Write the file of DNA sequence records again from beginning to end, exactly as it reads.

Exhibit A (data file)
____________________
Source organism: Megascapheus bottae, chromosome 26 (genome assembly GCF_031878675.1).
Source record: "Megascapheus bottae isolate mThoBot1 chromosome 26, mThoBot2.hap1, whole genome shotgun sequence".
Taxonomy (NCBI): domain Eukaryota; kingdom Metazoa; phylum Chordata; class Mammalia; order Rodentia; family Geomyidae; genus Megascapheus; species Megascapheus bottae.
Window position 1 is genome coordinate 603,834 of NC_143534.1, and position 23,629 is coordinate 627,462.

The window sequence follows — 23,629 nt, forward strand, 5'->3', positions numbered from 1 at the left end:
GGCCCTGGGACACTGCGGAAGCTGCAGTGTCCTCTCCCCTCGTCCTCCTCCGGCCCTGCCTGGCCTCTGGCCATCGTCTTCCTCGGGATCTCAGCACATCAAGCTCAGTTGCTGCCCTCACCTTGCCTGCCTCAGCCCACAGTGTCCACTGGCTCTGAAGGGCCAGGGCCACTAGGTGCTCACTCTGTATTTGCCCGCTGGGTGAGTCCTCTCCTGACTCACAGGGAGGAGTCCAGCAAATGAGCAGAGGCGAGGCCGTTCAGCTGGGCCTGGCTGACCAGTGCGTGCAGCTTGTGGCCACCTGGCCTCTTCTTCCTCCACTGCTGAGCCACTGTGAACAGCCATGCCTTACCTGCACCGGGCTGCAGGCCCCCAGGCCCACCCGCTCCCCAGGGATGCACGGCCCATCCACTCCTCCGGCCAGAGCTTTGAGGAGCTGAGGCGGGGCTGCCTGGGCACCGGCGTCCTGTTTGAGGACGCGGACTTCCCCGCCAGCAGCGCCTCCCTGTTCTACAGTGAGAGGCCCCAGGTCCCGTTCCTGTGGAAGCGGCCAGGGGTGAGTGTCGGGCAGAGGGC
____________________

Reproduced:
Source organism: Megascapheus bottae, chromosome 26 (genome assembly GCF_031878675.1).
Source record: "Megascapheus bottae isolate mThoBot1 chromosome 26, mThoBot2.hap1, whole genome shotgun sequence".
Taxonomy (NCBI): domain Eukaryota; kingdom Metazoa; phylum Chordata; class Mammalia; order Rodentia; family Geomyidae; genus Megascapheus; species Megascapheus bottae.
Window position 1 is genome coordinate 603,834 of NC_143534.1, and position 23,629 is coordinate 627,462.

The window sequence follows — 23,629 nt, forward strand, 5'->3', positions numbered from 1 at the left end:
GGCCCTGGGACACTGCGGAAGCTGCAGTGTCCTCTCCCCTCGTCCTCCTCCGGCCCTGCCTGGCCTCTGGCCATCGTCTTCCTCGGGATCTCAGCACATCAAGCTCAGTTGCTGCCCTCACCTTGCCTGCCTCAGCCCACAGTGTCCACTGGCTCTGAAGGGCCAGGGCCACTAGGTGCTCACTCTGTATTTGCCCGCTGGGTGAGTCCTCTCCTGACTCACAGGGAGGAGTCCAGCAAATGAGCAGAGGCGAGGCCGTTCAGCTGGGCCTGGCTGACCAGTGCGTGCAGCTTGTGGCCACCTGGCCTCTTCTTCCTCCACTGCTGAGCCACTGTGAACAGCCATGCCTTACCTGCACCGGGCTGCAGGCCCCCAGGCCCACCCGCTCCCCAGGGATGCACGGCCCATCCACTCCTCCGGCCAGAGCTTTGAGGAGCTGAGGCGGGGCTGCCTGGGCACCGGCGTCCTGTTTGAGGACGCGGACTTCCCCGCCAGCAGCGCCTCCCTGTTCTACAGTGAGAGGCCCCAGGTCCCGTTCCTGTGGAAGCGGCCAGGGGTGAGTGTCGGGCAGAGGGC